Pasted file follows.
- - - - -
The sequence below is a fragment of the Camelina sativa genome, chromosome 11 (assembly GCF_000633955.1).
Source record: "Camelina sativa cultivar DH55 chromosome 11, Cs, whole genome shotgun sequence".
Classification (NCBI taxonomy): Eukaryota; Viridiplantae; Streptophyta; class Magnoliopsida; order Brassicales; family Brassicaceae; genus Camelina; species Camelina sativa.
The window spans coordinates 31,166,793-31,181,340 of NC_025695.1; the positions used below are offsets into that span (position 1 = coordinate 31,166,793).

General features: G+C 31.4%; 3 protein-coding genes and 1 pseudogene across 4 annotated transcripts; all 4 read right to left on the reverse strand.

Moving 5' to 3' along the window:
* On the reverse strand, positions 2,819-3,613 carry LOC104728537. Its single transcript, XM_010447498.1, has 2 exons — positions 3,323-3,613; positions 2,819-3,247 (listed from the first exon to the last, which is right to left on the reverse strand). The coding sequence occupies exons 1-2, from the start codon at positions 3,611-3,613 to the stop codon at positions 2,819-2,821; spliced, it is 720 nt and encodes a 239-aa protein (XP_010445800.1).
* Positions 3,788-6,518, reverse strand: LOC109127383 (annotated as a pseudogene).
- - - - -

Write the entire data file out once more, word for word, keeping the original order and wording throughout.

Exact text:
The sequence below is a fragment of the Camelina sativa genome, chromosome 11 (assembly GCF_000633955.1).
Source record: "Camelina sativa cultivar DH55 chromosome 11, Cs, whole genome shotgun sequence".
Classification (NCBI taxonomy): Eukaryota; Viridiplantae; Streptophyta; class Magnoliopsida; order Brassicales; family Brassicaceae; genus Camelina; species Camelina sativa.
The window spans coordinates 31,166,793-31,181,340 of NC_025695.1; the positions used below are offsets into that span (position 1 = coordinate 31,166,793).

General features: G+C 31.4%; 3 protein-coding genes and 1 pseudogene across 4 annotated transcripts; all 4 read right to left on the reverse strand.

Moving 5' to 3' along the window:
* On the reverse strand, positions 2,819-3,613 carry LOC104728537. Its single transcript, XM_010447498.1, has 2 exons — positions 3,323-3,613; positions 2,819-3,247 (listed from the first exon to the last, which is right to left on the reverse strand). The coding sequence occupies exons 1-2, from the start codon at positions 3,611-3,613 to the stop codon at positions 2,819-2,821; spliced, it is 720 nt and encodes a 239-aa protein (XP_010445800.1).
* Positions 3,788-6,518, reverse strand: LOC109127383 (annotated as a pseudogene).